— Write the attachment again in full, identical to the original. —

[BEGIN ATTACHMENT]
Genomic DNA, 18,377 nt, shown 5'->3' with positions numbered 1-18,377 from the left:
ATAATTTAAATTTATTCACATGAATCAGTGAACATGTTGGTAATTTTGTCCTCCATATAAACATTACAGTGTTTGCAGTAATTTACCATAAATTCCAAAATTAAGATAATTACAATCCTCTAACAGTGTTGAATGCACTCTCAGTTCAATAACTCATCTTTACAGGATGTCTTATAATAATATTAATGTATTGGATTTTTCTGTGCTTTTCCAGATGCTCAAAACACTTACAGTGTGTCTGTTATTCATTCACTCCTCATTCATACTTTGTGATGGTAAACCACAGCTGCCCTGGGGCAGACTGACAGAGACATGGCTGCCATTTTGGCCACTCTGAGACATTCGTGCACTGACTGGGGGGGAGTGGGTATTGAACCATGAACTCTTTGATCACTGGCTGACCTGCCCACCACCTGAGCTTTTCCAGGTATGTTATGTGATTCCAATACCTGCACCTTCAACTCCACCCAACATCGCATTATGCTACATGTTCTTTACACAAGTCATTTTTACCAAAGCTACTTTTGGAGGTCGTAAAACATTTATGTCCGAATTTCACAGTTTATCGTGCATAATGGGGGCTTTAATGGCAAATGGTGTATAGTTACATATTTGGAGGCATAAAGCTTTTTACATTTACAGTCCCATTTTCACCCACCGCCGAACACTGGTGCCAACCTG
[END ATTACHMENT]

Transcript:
Genomic DNA, 18,377 nt, shown 5'->3' with positions numbered 1-18,377 from the left:
ATAATTTAAATTTATTCACATGAATCAGTGAACATGTTGGTAATTTTGTCCTCCATATAAACATTACAGTGTTTGCAGTAATTTACCATAAATTCCAAAATTAAGATAATTACAATCCTCTAACAGTGTTGAATGCACTCTCAGTTCAATAACTCATCTTTACAGGATGTCTTATAATAATATTAATGTATTGGATTTTTCTGTGCTTTTCCAGATGCTCAAAACACTTACAGTGTGTCTGTTATTCATTCACTCCTCATTCATACTTTGTGATGGTAAACCACAGCTGCCCTGGGGCAGACTGACAGAGACATGGCTGCCATTTTGGCCACTCTGAGACATTCGTGCACTGACTGGGGGGGAGTGGGTATTGAACCATGAACTCTTTGATCACTGGCTGACCTGCCCACCACCTGAGCTTTTCCAGGTATGTTATGTGATTCCAATACCTGCACCTTCAACTCCACCCAACATCGCATTATGCTACATGTTCTTTACACAAGTCATTTTTACCAAAGCTACTTTTGGAGGTCGTAAAACATTTATGTCCGAATTTCACAGTTTATCGTGCATAATGGGGGCTTTAATGGCAAATGGTGTATAGTTACATATTTGGAGGCATAAAGCTTTTTACATTTACAGTCCCATTTTCACCCACCGCCGAACACTGGTGCCAACCTG